On November 24, S. Matthew Liao wrote an op-ed piece for The New York Times titled “Do You Have a Moral Duty to Leave Facebook?” Liao, who teaches philosophy and bioethics at NYU, examines a number of reasons for deleting Facebook—for your own good as well as for the good of others. He points out the most obvious reasons: Facebook can be addictive and all-consuming and is linked to depression; it has played a major role in spreading misinformation, hate speech, and lies; and it has allowed others to harvest personal information for millions of people without their permission or knowledge.
Despite these problems, Liao ends his editorial saying he will stay on Facebook until it “crosses a moral red line.” In his opinion, Facebook has not yet crossed that line because it did not “intentionally” sell the data of its users nor did it assist “intentionally in the dissemination of hate speech.” Should Facebook cross that red line of intentionality, however, Liao says we must “opt out.”
Jaron Lanier, well known for his work on artificial intelligence and virtual reality, has come to the opposite conclusion. In his latest book, Ten Arguments for Deleting Your Social Media Accounts Right Now, Lanier argues that social media have programmed us, like Pavlovian dogs, to behave in certain ways and to be mesmerized and dehumanized in the process. Whatever benefits social media may have are outweighed, in Lanier’s considered opinion, by “catastrophic losses to our personal dignity, happiness, and freedom.”
Lanier opens his book by wondering why cats are everywhere online and that dogs are NOT. Lanier wants us to be more like cats:
Cats have done the seemingly impossible. They’ve integrated themselves into the modern high-tech world without giving themselves up. They are still in charge. There is no worry that some stealthy meme crafted by algorithms and paid for by a creepy, hidden oligarch has taken over your cat. No one has taken over your cat; not you, not anyone. (p 2)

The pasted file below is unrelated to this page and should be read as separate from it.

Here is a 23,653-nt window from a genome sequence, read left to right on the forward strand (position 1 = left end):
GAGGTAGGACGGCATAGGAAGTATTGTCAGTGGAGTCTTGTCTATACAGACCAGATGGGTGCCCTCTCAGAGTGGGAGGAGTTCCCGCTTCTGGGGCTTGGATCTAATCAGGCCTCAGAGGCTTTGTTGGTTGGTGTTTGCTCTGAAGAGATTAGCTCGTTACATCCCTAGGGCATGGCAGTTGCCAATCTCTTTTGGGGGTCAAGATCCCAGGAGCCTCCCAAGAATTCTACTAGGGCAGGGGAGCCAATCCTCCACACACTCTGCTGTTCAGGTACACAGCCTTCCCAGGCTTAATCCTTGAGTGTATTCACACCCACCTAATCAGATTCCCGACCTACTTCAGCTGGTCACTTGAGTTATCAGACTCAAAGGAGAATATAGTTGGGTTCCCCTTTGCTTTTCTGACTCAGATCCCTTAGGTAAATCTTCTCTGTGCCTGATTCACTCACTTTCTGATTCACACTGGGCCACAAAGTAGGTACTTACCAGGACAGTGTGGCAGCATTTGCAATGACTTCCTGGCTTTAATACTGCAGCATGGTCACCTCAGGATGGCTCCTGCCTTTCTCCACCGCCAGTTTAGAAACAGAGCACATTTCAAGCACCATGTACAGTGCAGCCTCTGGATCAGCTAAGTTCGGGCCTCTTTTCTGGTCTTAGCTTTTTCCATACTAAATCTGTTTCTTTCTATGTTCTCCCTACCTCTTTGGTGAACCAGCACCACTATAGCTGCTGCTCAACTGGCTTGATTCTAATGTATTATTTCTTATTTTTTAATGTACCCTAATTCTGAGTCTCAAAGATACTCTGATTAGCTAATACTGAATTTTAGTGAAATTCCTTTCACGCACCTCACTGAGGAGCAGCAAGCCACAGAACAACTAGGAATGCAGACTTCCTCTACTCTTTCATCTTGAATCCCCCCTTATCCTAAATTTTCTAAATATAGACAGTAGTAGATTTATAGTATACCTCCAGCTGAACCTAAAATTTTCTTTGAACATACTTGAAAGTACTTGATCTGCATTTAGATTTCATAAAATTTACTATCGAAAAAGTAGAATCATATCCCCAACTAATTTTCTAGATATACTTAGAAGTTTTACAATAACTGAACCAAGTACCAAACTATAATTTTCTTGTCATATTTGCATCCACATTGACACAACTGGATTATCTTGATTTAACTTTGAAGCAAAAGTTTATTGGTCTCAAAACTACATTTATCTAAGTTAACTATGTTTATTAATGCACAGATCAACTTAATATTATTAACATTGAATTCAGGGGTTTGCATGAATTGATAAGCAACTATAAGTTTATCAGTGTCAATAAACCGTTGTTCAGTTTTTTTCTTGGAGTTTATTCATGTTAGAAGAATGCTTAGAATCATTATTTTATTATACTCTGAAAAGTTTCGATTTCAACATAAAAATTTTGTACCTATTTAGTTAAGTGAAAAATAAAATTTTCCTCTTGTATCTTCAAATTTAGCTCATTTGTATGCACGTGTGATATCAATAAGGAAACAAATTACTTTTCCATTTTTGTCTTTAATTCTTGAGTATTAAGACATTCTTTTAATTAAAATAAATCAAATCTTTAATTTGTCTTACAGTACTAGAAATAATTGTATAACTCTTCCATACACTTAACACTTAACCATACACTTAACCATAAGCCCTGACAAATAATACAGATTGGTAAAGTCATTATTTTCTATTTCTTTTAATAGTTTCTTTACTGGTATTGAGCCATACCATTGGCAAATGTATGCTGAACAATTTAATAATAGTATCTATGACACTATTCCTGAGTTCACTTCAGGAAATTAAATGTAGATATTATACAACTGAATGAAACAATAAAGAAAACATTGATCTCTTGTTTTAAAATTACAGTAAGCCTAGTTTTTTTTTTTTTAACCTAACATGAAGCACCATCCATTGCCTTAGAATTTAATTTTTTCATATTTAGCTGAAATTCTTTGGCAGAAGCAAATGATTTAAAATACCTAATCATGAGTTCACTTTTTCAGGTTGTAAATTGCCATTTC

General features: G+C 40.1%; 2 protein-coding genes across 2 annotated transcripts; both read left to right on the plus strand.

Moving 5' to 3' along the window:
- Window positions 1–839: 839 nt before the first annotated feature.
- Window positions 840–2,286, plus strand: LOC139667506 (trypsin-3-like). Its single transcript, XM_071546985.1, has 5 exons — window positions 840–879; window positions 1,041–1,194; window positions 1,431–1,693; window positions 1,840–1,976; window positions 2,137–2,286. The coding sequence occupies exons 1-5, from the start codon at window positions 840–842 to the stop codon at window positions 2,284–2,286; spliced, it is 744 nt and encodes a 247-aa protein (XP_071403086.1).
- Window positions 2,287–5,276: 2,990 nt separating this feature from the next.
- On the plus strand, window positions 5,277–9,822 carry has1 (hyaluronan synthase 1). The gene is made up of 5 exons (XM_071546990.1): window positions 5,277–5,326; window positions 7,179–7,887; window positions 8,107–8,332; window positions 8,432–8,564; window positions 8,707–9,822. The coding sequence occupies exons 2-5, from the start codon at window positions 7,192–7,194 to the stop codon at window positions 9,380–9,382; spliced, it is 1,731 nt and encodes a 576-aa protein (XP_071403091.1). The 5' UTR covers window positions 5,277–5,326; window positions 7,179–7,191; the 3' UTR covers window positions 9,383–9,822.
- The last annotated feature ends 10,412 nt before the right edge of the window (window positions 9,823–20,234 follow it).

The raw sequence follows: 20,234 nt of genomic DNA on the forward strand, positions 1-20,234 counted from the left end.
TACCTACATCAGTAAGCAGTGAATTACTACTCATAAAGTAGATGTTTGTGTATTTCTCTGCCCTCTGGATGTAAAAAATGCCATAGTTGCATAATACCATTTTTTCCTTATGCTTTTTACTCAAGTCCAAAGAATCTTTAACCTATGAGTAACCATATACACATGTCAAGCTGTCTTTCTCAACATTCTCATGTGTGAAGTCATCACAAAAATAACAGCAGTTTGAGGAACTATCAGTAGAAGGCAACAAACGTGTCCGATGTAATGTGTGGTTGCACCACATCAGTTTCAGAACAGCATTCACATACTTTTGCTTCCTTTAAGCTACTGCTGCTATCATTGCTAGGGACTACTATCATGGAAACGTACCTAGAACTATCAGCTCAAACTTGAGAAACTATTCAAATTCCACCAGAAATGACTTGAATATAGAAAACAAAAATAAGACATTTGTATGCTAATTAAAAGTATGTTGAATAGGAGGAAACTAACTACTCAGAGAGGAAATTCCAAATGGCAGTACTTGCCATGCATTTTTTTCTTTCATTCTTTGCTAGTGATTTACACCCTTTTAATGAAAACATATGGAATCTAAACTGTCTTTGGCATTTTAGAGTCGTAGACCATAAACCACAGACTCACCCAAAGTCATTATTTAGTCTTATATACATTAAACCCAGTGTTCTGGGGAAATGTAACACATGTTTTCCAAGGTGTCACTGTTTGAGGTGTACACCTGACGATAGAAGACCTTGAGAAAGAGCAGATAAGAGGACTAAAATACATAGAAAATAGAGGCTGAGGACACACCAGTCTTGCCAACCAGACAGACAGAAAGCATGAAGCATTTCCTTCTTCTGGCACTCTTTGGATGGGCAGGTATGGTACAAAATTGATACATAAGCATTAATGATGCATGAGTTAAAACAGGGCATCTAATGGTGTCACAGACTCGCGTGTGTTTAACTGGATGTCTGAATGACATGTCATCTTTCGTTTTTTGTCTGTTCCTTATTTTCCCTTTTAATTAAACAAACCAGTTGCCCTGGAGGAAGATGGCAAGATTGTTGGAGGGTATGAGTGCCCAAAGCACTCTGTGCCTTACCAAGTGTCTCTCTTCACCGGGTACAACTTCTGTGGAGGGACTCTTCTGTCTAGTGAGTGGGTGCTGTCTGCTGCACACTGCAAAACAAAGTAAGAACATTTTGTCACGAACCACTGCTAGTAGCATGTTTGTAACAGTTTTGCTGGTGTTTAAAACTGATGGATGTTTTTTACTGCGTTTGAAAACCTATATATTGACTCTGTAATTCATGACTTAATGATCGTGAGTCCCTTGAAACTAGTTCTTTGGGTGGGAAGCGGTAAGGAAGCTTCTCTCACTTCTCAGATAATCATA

Alas, Lanier argues, we are not like cats in our online lives but much more like dogs: domesticated, obedient, loyal, dependable, and susceptible to training. In a long discussion of behaviorism and its ill effects, Lanier argues that social media has strong behavioristic tendencies and that it is training us to lose our free will—and to like doing so!
The complex problem Lanier describes with the acronym BUMMER, which stands for “Behaviors of Users Modified, and Made into an Empire for Rent,” has six moving parts that
B is for Butting into everyone’s lives
C is for Cramming content down people’s throats
D is for Directing people’s behaviors in the sneakiest way possible
E is for Earning money from letting the worst assholes secretly screw with everybody else
F is for Fake mobs and Faker society
Lanier takes up each one of these “moving parts” as he details his fifteen arguments for quitting social media, and he makes a very strong case. Indeed, it is bracing to see how social media, once hyped as the way to bring people together and give everyone a voice, is now out of favor with so many people, even those like Lanier who are Silicon Valley natives. Lanier is no dictator, though, and he ends the book with a softer tone, saying he knows he’s not the one to make decisions for everyone else and that “not everyone has the same options.” So he doesn’t demand that users abandon social media today but rather that they—and especially young people—explore what life might be like without the radical influence of social media. Such self-exploration could take many forms: “explore wilderness or learn a new skill,” he suggests.
But whatever form your self-exploration takes, do at least one thing:
detach from the behavior-modification empires for a while—six months, say?. . . After your experiment, you’ll know yourself better. Then decide.
Writing about Lanier’s arguments offers an opportunity for students to begin the kind of exploration Lanier calls for, beginning perhaps with a whimsical account of how much they are like cats rather than dogs—or vice versa. And because the chapters are brief and very straightforward, each one makes a good text for a rhetorical analysis. No matter what they decide about his overall call to delete social media, Lanier raises questions that every student should think about as they come to deeper understandings of how their values and beliefs are shaped by social media.
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